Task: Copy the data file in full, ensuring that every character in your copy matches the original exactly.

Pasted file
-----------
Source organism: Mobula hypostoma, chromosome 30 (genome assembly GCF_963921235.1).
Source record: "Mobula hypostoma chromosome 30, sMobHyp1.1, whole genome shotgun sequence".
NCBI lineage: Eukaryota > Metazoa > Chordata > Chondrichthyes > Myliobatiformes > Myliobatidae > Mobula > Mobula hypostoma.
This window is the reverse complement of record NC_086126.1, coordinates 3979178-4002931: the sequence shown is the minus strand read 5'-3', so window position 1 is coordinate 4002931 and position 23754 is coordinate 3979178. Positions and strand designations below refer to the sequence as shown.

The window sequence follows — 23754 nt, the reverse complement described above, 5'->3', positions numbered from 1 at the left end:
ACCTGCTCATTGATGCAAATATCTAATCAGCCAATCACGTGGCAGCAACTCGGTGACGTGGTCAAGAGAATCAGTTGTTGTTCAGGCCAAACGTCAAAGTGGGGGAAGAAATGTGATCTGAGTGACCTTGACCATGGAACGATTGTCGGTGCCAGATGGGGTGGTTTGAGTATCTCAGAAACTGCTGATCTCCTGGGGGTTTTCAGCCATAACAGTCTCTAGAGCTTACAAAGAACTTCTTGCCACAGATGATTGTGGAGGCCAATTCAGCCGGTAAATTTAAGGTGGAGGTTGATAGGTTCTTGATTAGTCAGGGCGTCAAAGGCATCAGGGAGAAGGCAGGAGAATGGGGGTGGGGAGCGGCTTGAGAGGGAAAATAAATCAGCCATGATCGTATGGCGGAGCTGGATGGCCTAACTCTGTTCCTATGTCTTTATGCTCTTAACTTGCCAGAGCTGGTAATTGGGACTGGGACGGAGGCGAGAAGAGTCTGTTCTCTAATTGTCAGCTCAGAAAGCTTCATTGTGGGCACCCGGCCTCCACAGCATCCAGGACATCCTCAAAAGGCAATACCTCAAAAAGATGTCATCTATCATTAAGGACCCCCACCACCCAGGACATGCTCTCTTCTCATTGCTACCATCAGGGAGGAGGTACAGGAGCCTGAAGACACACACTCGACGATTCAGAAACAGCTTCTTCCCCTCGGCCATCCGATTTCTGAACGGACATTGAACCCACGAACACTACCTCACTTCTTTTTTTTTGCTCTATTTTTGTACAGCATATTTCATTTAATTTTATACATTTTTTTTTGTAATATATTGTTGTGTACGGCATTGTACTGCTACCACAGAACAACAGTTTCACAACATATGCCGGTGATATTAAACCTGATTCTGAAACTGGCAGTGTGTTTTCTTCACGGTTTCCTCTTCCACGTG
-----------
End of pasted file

Source organism: Mobula hypostoma, chromosome 30 (genome assembly GCF_963921235.1).
Source record: "Mobula hypostoma chromosome 30, sMobHyp1.1, whole genome shotgun sequence".
NCBI lineage: Eukaryota > Metazoa > Chordata > Chondrichthyes > Myliobatiformes > Myliobatidae > Mobula > Mobula hypostoma.
This window is the reverse complement of record NC_086126.1, coordinates 3979178-4002931: the sequence shown is the minus strand read 5'-3', so window position 1 is coordinate 4002931 and position 23754 is coordinate 3979178. Positions and strand designations below refer to the sequence as shown.

The window sequence follows — 23754 nt, the reverse complement described above, 5'->3', positions numbered from 1 at the left end:
ACCTGCTCATTGATGCAAATATCTAATCAGCCAATCACGTGGCAGCAACTCGGTGACGTGGTCAAGAGAATCAGTTGTTGTTCAGGCCAAACGTCAAAGTGGGGGAAGAAATGTGATCTGAGTGACCTTGACCATGGAACGATTGTCGGTGCCAGATGGGGTGGTTTGAGTATCTCAGAAACTGCTGATCTCCTGGGGGTTTTCAGCCATAACAGTCTCTAGAGCTTACAAAGAACTTCTTGCCACAGATGATTGTGGAGGCCAATTCAGCCGGTAAATTTAAGGTGGAGGTTGATAGGTTCTTGATTAGTCAGGGCGTCAAAGGCATCAGGGAGAAGGCAGGAGAATGGGGGTGGGGAGCGGCTTGAGAGGGAAAATAAATCAGCCATGATCGTATGGCGGAGCTGGATGGCCTAACTCTGTTCCTATGTCTTTATGCTCTTAACTTGCCAGAGCTGGTAATTGGGACTGGGACGGAGGCGAGAAGAGTCTGTTCTCTAATTGTCAGCTCAGAAAGCTTCATTGTGGGCACCCGGCCTCCACAGCATCCAGGACATCCTCAAAAGGCAATACCTCAAAAAGATGTCATCTATCATTAAGGACCCCCACCACCCAGGACATGCTCTCTTCTCATTGCTACCATCAGGGAGGAGGTACAGGAGCCTGAAGACACACACTCGACGATTCAGAAACAGCTTCTTCCCCTCGGCCATCCGATTTCTGAACGGACATTGAACCCACGAACACTACCTCACTTCTTTTTTTTTGCTCTATTTTTGTACAGCATATTTCATTTAATTTTATACATTTTTTTTTGTAATATATTGTTGTGTACGGCATTGTACTGCTACCACAGAACAACAGTTTCACAACATATGCCGGTGATATTAAACCTGATTCTGAAACTGGCAGTGTGTTTTCTTCACGGTTTCCTCTTCCACGTG